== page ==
The Biennale is dedicated to showcasing emerging artists under 35 years of age. This year, the Biennale’s fifth, has also established an initiative to include as many young professionals in its directorial team as possible. UK curator Nadim Samman, identified by Artsy as one of 10 Up and Coming Young Curators back in 2014, has used his new position to take on fresh social issues such as environmental crisis, conspiracies, encryptions, and the Internet, a theme entitled “Deep Inside”.
So it’s no wonder that speculative and progressive artist Paul Kneale is a much-anticipated London-based contributor to this year’s line-up. Kneale has been quoted in response to the term Post-Internet Art:
“My way of phrasing it is ‘Post-Art Internet’. The thing we call ‘art’ is a historical period, like ancient art — it has a vague beginning point that makes it a period, and also an end, which is usually marked by major changes in other areas of life. Quite possibly we’ve just witnessed this end.”
In frieze d/e magazine’s Dossier: The Abject, Kneale was recently featured in an examination of the evolution of abject conceptualisation in twentieth and twenty-first century art. Writer Kirsty Bell surveys the abject through the artistic usage of material debris, “Not only in the things washed up on the tidelines of daily life, but also the stuff floating around in the internet, digital memories detached from their subjects.”
In Kneale’s glitch aesthetics, translating digital memories into physical environments becomes a platform for social reflections. His “productive misuse” of machines and technologies (read ARTUNER’s interview with the artist here) takes the forms of paintings, videos, texts, sculptures, and performances. The artist’s metaphysical research projects invoke interrogations of consumerism and the global culture around the value of innovation.
Kneale’s interest in digital systems translates further into an exploration of the networked (and evidently short-circuited) human brain in The New Abject, an e-book available from his website, for which you are able to read an ARTUNER review here.
Frequently collaborating with other artists and emerging artist communities (such as Library+), Kneale’s work commonly invites interaction from an audience both in physical spaces and through online networks such as Twitter. He is a pioneer of the young art generation, which habitually seeks to exhibit the materiality of that which is largely considered immaterial, an analysis of the virtual/IRL divide.
For his contribution to the forthcoming Moscow Biennale, Kneale merges the material textures of Las Vegas’ urban sprawl with the emotionally vacuous uniformity of digital spaces. The artist’s integrated sculptural forms draw from a range of inspirations including Learning From Las Vegas (Venturi, Brown, & Izenour, 1972), which criticised the city’s grandiose architectural styles for the socio-economic and symbolic consequences. This inspiration is compounded with a current trend in narratives from the mainstream media that attempt to make sense of the 2008 economic collapse and recent housing crises. Specifically, Kneale focuses on the housing crisis that hit Las Vegas in 2007.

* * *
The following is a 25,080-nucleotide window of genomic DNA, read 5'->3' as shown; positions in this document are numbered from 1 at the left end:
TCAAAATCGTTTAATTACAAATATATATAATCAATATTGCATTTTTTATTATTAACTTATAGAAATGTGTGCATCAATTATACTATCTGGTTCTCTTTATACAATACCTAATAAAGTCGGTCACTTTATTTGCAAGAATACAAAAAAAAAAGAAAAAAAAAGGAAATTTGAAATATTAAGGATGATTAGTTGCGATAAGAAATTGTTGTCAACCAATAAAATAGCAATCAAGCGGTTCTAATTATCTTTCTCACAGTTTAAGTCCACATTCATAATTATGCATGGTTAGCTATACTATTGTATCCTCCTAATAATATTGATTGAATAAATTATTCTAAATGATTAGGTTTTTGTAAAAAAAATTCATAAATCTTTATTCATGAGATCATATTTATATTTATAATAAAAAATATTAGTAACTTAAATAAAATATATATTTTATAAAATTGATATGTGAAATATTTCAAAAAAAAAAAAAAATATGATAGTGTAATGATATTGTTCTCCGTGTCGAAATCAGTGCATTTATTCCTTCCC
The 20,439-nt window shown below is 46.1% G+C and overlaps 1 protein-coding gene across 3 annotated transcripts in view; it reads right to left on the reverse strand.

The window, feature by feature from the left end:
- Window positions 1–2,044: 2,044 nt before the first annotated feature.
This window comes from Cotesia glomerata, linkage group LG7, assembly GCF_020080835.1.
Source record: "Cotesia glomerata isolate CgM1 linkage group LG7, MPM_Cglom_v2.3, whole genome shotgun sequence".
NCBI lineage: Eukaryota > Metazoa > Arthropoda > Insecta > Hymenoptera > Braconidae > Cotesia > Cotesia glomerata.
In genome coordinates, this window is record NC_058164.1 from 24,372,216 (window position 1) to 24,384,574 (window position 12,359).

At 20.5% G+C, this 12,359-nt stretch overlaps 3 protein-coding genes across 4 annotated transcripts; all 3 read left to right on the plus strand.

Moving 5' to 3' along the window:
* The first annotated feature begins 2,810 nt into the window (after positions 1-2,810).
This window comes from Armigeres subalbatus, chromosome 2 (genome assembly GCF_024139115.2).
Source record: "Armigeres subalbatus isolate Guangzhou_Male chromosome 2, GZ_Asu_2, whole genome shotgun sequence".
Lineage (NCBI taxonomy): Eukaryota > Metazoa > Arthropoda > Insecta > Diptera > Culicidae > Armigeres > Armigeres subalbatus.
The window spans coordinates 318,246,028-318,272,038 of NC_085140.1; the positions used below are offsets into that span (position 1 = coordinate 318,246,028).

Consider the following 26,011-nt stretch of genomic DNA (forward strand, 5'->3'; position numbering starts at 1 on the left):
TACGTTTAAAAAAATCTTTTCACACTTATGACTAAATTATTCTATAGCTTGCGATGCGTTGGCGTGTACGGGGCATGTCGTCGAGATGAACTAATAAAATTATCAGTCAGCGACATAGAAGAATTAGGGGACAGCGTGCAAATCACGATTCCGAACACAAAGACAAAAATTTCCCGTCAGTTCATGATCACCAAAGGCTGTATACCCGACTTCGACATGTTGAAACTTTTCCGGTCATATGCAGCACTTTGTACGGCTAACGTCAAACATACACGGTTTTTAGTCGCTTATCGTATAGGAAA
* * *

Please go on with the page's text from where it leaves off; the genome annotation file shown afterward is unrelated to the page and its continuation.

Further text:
For the new works, the artist draws conceptual parallels between the virtual metaverse and the physical spaces of the city, whether in rows of identical foreclosed homes or perhaps at slot machines in casinos on the Strip. Using materials such as plastic, aluminium, wood, or a section of chain-link fencing, Kneale summons the tone of a digital image-world in a physical space of commonplace objects. In this on-going investigation of the ‘new abject’, that which is simultaneously archetypal and worthless becomes a reflection of an existential state of everyday being in contemporary society.
“The darkness at the edge of town is inside you, on at least your phone,” [sic] says Kneale on the theoretical underpinnings of the new artworks.
Other projects by Paul Kneale include:
The founders of the Biennale are the Ministry of Culture of the Russian Federation, the Department of Culture of the City of Moscow, the National Centre for Contemporary Art (NCCA), and the Moscow Museum of Modern Art (MMoMA).
The 2016 Biennale runs from July 1 to August 10. Kneale’s work will appear alongside 92 other artists for a total of 87 artistic projects – full list below:
Ozan Atalan, Stacy Belevicheva, Matilde Benmayor, Julius von Bismarck, Pamela Breda, Vladislav Brut, Alisa Beketova, Ekaterina Burlyga, Olga Butenop, Martin Callanan, Noor Ali Chagani, Julian Charrière, Revital Cohen, Tuur van Balen, Juan Covelli, Chris Coy, María Dalberg, Jasmin Daryani, Petr Davydtchenko, Jonathan Doweck, Liat Elbling, Hüseyin Mert Erverdi, Karin Ferrari, Christian Fogarolli, Verena Friedrich, Veronika Geiger, Adam Gibney, Iuliana Golub, Florian Goldmann, Katharina Gruzei, Logi Leó Gunnarsson, Ali Jan Haider, Elisabeth Haust, Joey Holder, Marguerite Humeau, Marc Johnson, Graham Kelly, Daria Khlapova, Felix Kiessling, Paul Kneale, Fabian Knecht, Darya Koltsova, Lilia Kosyreva, Egor Kraft, Ksenia Kuleva, Joshua Leary (Evian Christ), David Rudnick, Juliana Cerqueira Leite, Ekaterina Lukoshkova, Eli Maria Lundgaard, Vlad Lunin, Steve Maher, Nadja Verena Marcin, Maxime Marion, Émilie Brout, Zoë Claire Miller, Alice Miceli, Marina Moskalenko, Tatiana Smirnova, Lee Nevo, Alisa Nikolaeva, Ismael Ogando, Tim Parchikov, Pau Pahana, Claire Paugam, Davide Quayola, Marina Ragozina, Martin Reiche, Rune Rasmussen, Farid Rasulov, Paul Rosero Contreras, Vesna Rohaček, Andrew Ranville, Jeremy Santiago-Horseman, Hadas Satt, Dagmar Schürrer, Julia Selin, Jura Shust, Rustan Söderling, Emmy Skensved, Grégoire Blunt, Joe Sobel, Wilf Speller, Yulia Spiridonova, Arya Sukapura Putra, Natalia Tikhonova, Alvaro Urbano, Ivar Veermäe, Martin Volman, Addie Wagenknecht, Beny Wagner, Andrew Norman Wilson, Helga Wretman.